Named in honor of one of the founders of Inertial Confinement Fusion (ICF) in Europe, the Edouard Fabre Prize is awarded to active researchers at mid-career, within 15 years of their doctoral degree.
The prize has been established by the European Cooperation in Science and Technology (COST) Network for ICF in 2014, and rewards contributions to the physics of laser-driven ICF and laser-produced plasmas.
The COST action being closed after 4 years, the prize is supported by ALP since 2019.
The Edouard Fabre Prize is held on a biannual basis, in association with the Inertial Fusion Sciences and Applications (IFSA) conference.
A CV, a list of publications and a letter of application should be sent to: firstname.lastname@example.org
Self-nominations are accepted and no letter of support is required. The winner will receive a certificate and a cash prize of 1500 €. He will also be offered the opportunity to give a talk at the IFSA conference.
The laureate is chosen by an international selection committee composed of 6 members appointed by the IFSA co-chairs (2 from Europe, 2 from Asia and 2 from America) and the last 2 laureates.
The committee members are not eligible for the prize.
The 6th Edouard Fabre prize will be awarded at the 12th edition of the IFSA conference, to be held in Denver (USA) in 2023. Given that due to health conditions the prize could not be awarded in 2021, two prizes will be awarded in 2023.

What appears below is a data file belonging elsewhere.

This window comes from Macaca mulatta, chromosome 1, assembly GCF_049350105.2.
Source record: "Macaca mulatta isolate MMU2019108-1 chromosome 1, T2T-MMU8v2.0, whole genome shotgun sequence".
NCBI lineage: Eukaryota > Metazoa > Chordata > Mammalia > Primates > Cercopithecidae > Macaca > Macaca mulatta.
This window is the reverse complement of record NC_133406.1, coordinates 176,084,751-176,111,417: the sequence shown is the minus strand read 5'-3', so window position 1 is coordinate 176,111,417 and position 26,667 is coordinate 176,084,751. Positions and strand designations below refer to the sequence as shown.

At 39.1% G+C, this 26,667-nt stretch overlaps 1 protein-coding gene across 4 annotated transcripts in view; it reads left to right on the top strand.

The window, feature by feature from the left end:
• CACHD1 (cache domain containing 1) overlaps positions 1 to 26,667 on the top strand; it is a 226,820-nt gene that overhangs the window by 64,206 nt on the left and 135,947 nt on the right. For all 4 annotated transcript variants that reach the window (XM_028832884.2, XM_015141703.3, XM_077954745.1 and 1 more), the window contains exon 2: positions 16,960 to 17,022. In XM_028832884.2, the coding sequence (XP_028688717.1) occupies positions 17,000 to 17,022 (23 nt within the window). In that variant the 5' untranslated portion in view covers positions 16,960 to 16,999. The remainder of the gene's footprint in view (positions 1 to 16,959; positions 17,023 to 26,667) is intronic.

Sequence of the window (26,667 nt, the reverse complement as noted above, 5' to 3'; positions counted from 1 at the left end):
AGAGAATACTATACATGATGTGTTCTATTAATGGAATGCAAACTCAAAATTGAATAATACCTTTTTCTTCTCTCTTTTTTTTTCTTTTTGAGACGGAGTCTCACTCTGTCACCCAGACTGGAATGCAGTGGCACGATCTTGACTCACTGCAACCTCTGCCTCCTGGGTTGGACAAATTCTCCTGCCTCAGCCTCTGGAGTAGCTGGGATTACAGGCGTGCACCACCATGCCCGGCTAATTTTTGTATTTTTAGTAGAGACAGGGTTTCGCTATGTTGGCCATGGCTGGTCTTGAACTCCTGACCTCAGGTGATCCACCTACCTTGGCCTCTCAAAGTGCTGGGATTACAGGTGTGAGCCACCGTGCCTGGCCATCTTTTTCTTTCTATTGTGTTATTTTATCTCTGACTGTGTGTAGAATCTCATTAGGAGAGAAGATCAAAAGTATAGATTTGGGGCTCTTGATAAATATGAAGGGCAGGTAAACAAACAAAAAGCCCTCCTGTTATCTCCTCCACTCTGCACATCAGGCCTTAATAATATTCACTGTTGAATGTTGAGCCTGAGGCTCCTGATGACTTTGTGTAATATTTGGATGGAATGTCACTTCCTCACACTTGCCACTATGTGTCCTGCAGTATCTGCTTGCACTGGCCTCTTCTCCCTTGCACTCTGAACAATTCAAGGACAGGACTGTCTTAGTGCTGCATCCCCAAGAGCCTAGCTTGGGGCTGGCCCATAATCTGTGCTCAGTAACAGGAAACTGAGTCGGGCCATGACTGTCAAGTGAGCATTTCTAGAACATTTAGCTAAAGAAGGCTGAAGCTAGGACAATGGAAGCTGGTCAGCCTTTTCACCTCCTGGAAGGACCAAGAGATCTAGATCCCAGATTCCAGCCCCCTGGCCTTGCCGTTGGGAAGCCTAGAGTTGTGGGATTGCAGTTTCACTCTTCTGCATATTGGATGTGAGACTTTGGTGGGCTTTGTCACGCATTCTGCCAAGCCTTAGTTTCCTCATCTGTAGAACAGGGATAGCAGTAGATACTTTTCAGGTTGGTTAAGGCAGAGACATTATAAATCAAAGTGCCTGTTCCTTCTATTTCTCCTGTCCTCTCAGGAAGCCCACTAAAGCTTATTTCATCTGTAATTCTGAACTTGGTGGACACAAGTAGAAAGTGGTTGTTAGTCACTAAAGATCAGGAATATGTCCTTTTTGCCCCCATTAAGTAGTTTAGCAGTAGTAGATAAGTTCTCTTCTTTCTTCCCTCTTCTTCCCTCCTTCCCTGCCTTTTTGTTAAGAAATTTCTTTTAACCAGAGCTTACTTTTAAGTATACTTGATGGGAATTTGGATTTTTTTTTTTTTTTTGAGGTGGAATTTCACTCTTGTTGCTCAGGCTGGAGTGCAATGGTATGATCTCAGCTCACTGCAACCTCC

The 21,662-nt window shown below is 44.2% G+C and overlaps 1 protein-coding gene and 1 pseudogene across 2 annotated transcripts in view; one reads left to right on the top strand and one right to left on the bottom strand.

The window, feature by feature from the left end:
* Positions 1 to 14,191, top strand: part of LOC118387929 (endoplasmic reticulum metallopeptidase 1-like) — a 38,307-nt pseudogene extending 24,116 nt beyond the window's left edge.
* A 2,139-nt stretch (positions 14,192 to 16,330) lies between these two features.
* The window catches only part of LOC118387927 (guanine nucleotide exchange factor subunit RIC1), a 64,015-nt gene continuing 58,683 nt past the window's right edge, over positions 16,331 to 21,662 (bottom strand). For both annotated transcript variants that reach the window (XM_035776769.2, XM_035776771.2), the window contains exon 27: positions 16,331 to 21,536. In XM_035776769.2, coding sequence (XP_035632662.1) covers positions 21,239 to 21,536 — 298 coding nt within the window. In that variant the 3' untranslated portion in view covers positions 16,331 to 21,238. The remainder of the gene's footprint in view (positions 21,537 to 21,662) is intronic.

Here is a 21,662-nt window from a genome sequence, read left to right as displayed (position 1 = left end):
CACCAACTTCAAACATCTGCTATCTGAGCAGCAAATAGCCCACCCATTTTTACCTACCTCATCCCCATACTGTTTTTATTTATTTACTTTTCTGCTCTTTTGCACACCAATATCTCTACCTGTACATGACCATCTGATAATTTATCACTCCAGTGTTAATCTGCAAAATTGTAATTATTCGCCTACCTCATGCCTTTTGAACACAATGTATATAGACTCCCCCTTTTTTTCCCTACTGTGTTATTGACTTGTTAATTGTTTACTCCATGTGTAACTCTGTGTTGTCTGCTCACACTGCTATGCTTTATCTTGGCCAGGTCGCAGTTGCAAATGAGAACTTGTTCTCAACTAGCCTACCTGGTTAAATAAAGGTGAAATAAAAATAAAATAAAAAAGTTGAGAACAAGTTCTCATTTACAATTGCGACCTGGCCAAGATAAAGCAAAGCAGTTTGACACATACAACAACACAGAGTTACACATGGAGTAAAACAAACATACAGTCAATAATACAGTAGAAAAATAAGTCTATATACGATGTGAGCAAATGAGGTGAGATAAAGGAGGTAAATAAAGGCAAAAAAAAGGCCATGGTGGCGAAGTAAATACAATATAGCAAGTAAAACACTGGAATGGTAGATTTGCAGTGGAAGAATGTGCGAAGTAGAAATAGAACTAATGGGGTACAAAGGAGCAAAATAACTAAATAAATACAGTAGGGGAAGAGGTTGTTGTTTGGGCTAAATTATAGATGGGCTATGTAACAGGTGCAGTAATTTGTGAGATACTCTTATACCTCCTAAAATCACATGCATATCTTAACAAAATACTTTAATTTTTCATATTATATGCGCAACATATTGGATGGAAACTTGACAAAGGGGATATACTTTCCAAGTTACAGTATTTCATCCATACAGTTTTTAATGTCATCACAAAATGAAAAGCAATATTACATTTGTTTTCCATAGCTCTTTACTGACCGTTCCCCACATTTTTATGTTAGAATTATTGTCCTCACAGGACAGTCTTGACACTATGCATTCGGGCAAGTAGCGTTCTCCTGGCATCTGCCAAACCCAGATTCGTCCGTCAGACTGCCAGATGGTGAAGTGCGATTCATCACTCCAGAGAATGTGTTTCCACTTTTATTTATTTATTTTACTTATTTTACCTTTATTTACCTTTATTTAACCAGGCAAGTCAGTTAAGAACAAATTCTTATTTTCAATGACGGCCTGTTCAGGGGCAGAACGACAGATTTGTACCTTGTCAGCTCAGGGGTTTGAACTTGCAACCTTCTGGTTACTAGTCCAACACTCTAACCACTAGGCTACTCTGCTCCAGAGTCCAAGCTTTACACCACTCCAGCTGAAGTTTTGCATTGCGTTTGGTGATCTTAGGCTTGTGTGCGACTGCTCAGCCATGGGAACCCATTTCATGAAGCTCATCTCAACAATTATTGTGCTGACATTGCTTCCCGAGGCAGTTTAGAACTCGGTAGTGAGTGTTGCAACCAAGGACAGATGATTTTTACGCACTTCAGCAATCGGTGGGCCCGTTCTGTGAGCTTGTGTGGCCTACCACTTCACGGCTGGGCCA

The deadline for application is May 5, 2023.
2011 – Gianluca GREGORI (University of Oxford, UK) & Stéphane SEBBAN (LOA, France),
2013 – Pierre MICHEL (LLNL, USA),
2015 – Jérôme FAURE (LOA, France),
2017 – Félicie ALBERT (LLNL, USA) & Alexis CASNER (CEA/CELIA, France)
2019 – Shinsuke FUJIOKA (ILE, Japan)
|About Edouard Fabre|
Edouard Fabre was one of the pioneers of ICF studies in Europe. He started working on CO2 and ruby laser, before moving on to Nd:glass. In the 1970s he brought together the French laser and plasma scientists to work on ICF and related physics in a research group, which was the basis of future developments in the fields. In 1988 he founded the LULI (Laboratoire pour l’Utilisation des Lasers Intenses), which played a leading role in Europe in civil academic research in ICF and High Energy Density (HED) science. Later, he was deputy director of the CNRS Energy Program.
He received an award from the Académie Française des Sciences in 1981, and another from the Institute of Physics and the Société Française de Physique in 1988.